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freeworld

implementing a generic quad tree.

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freeworld    341
As a learning experience im putting together a templated quad tree as a container. But theres a few things im curious about and google on my phone is being a nuisance.

Im storing objects by there center and forcing them to only one quad at a time. My tree will be populated quite heavily with a limit to the amount per quad. My biggest concern lies in moving the objects. This will probably be trivial... 100 or more. Per frame with that number being very dynamic aswell as my tree possible being 20-30 + nodes deep.

The way im doing it right now is the owner of the objects will remove them from the tree then reinsert them every time it moves.

But all morning I was thinking maybe I should give a member function to my nodes to move an object. So I could do it logically. Such as no need to reinsert if it still is in the current node.

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frob    44908
I think you would be better served with a loose quadtree, which allows for a bigger range of motion because each quadtree node has motion on it.


As for your tree being "20-30+ nodes deep", you must either have an amazingly big world or a extremely tiny subdivision space.

At 1 meter per cell, a 20 deep quadtree will cover an area of just over one million meters by one million meters. Roughly the entire land mass of New York City at a one-meter-per-cell ratio.

A 30 deep quadtree will cover over the entire state of California, or the entire state of Texas, at one millimeter per cell accuracy.


For our complete 10km square world we have a depth 10 loose quadtree at 1 cell per meter. Edited by frob

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freeworld    341

I think you would be better served with a loose quadtree, which allows for a bigger range of motion because each quadtree node has motion on it.


As for your tree being "20-30+ nodes deep", you must either have an amazingly big world or a extremely tiny subdivision space.

At 1 meter per cell, a 20 deep quadtree will cover an area of just over one million meters by one million meters. Roughly the entire land mass of New York City at a one-meter-per-cell ratio.

A 30 deep quadtree will cover over the entire state of California, or the entire state of Texas, at one millimeter per cell accuracy.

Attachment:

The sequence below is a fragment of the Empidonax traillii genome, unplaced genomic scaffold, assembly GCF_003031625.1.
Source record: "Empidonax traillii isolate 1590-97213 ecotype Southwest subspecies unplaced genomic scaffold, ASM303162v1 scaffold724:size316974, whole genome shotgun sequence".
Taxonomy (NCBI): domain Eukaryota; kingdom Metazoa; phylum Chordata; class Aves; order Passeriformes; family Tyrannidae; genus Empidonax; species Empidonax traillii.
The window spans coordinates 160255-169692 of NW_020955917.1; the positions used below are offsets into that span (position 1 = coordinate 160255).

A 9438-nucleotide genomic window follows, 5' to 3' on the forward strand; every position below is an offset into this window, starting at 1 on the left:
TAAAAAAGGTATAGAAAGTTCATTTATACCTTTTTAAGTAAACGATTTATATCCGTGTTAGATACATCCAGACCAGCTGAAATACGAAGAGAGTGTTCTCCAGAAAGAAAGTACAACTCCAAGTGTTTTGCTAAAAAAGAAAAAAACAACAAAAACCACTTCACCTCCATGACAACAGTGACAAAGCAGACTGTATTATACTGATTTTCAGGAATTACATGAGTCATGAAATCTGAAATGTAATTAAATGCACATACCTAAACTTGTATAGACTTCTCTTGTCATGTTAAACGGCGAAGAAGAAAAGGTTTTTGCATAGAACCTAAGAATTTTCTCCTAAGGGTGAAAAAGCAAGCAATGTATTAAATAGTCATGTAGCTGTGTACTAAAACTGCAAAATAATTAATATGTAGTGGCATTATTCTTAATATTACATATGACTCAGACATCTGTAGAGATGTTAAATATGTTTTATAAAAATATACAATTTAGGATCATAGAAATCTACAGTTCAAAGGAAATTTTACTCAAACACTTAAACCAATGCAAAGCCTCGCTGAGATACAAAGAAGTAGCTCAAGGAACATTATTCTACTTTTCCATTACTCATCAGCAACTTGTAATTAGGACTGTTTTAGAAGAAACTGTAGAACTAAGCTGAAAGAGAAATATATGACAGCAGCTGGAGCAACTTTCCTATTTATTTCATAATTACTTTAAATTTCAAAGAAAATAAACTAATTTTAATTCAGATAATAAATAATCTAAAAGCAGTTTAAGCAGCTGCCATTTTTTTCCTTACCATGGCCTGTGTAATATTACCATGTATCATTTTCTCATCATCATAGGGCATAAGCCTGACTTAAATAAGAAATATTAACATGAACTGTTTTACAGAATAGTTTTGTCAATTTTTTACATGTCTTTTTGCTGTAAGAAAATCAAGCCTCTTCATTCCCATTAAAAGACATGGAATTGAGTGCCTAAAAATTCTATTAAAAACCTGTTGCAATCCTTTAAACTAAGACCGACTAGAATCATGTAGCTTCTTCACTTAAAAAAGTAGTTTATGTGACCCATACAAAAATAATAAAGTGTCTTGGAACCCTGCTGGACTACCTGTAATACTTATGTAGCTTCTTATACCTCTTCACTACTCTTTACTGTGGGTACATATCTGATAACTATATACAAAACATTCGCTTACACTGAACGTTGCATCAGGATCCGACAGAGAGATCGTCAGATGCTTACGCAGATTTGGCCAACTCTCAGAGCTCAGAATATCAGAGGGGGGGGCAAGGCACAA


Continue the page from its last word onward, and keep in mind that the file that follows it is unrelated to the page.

For our complete 10km square world we have a depth 10 loose quadtree at 1 cell per meter.

 

It came out right in my head.... I meant it could be checking that many nodes each time, (5 - 7 nodes deep multiplied by the 4 nodes each might possibly check). I'm using the quad tree for several objects in my game, all but one are very static so I don't have to worry about those.

 

One container stores all the aI-creatures though, and I use a system similar to diablo where only awake creatures are ever updated, and any creatures outside a certain range from the player are automatically considered a sleep. So in theory I will only ever move creatures in close range to the player. But these objects can move from one side of the world to the other instantly but that shouldn't happen often.

 

The other big question I forgot to ask, is an easy way to find all the nodes that border a node?

Edited by freeworld

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larspensjo    1561

I'm using the quad tree for several objects in my game, all but one are very static so I don't have to worry about those.

 

If you need to detect collisions between any two of these objects, then this may be a good choice. However, otherwise consider using more than one quad tree. If there is only one of the objects that isn't static, then it may be an advantage to have a quad tree of its own for this object type.

 

...Such as no need to reinsert if it still is in the current node.

 

Are you sure you need this? It is a performance optimization, but do you have measurements that show this is needed?

 

Using more than one quadtree is a simple solution that can also improve performance.

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